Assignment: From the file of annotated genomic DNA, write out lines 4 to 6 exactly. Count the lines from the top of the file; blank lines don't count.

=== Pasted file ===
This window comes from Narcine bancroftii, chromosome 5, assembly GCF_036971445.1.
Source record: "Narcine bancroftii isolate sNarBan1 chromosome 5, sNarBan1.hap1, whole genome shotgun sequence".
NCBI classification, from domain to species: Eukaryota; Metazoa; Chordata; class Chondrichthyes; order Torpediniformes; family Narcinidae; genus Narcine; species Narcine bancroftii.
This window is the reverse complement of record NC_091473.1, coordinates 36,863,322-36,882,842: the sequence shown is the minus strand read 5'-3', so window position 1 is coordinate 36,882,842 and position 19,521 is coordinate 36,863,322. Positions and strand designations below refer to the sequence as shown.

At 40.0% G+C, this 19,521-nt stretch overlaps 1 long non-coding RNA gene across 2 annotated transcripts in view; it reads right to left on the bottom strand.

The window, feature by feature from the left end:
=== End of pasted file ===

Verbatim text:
This window is the reverse complement of record NC_091473.1, coordinates 36,863,322-36,882,842: the sequence shown is the minus strand read 5'-3', so window position 1 is coordinate 36,882,842 and position 19,521 is coordinate 36,863,322. Positions and strand designations below refer to the sequence as shown.

At 40.0% G+C, this 19,521-nt stretch overlaps 1 long non-coding RNA gene across 2 annotated transcripts in view; it reads right to left on the bottom strand.

The window, feature by feature from the left end: